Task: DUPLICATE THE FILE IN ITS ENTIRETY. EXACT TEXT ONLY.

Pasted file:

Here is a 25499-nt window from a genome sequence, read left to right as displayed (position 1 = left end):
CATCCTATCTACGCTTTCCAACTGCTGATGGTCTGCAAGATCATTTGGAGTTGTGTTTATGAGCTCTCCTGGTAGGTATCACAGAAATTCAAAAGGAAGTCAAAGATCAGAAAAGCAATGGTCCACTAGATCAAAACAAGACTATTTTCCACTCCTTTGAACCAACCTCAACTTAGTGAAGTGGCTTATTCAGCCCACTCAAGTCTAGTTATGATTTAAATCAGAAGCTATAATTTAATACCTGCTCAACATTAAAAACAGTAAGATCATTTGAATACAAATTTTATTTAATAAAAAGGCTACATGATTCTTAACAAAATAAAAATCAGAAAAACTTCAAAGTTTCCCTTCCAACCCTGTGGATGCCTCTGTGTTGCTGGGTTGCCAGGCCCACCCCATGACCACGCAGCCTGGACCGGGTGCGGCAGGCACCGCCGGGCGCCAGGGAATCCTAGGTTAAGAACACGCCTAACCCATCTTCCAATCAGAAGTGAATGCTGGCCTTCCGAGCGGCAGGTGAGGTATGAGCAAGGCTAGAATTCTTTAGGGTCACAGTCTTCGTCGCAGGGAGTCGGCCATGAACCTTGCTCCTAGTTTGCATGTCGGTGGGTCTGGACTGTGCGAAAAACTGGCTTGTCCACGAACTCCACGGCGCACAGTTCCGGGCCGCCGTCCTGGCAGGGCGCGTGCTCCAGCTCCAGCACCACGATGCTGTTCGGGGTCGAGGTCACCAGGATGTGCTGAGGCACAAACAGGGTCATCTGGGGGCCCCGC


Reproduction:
Here is a 25499-nt window from a genome sequence, read left to right as displayed (position 1 = left end):
CATCCTATCTACGCTTTCCAACTGCTGATGGTCTGCAAGATCATTTGGAGTTGTGTTTATGAGCTCTCCTGGTAGGTATCACAGAAATTCAAAAGGAAGTCAAAGATCAGAAAAGCAATGGTCCACTAGATCAAAACAAGACTATTTTCCACTCCTTTGAACCAACCTCAACTTAGTGAAGTGGCTTATTCAGCCCACTCAAGTCTAGTTATGATTTAAATCAGAAGCTATAATTTAATACCTGCTCAACATTAAAAACAGTAAGATCATTTGAATACAAATTTTATTTAATAAAAAGGCTACATGATTCTTAACAAAATAAAAATCAGAAAAACTTCAAAGTTTCCCTTCCAACCCTGTGGATGCCTCTGTGTTGCTGGGTTGCCAGGCCCACCCCATGACCACGCAGCCTGGACCGGGTGCGGCAGGCACCGCCGGGCGCCAGGGAATCCTAGGTTAAGAACACGCCTAACCCATCTTCCAATCAGAAGTGAATGCTGGCCTTCCGAGCGGCAGGTGAGGTATGAGCAAGGCTAGAATTCTTTAGGGTCACAGTCTTCGTCGCAGGGAGTCGGCCATGAACCTTGCTCCTAGTTTGCATGTCGGTGGGTCTGGACTGTGCGAAAAACTGGCTTGTCCACGAACTCCACGGCGCACAGTTCCGGGCCGCCGTCCTGGCAGGGCGCGTGCTCCAGCTCCAGCACCACGATGCTGTTCGGGGTCGAGGTCACCAGGATGTGCTGAGGCACAAACAGGGTCATCTGGGGGCCCCGC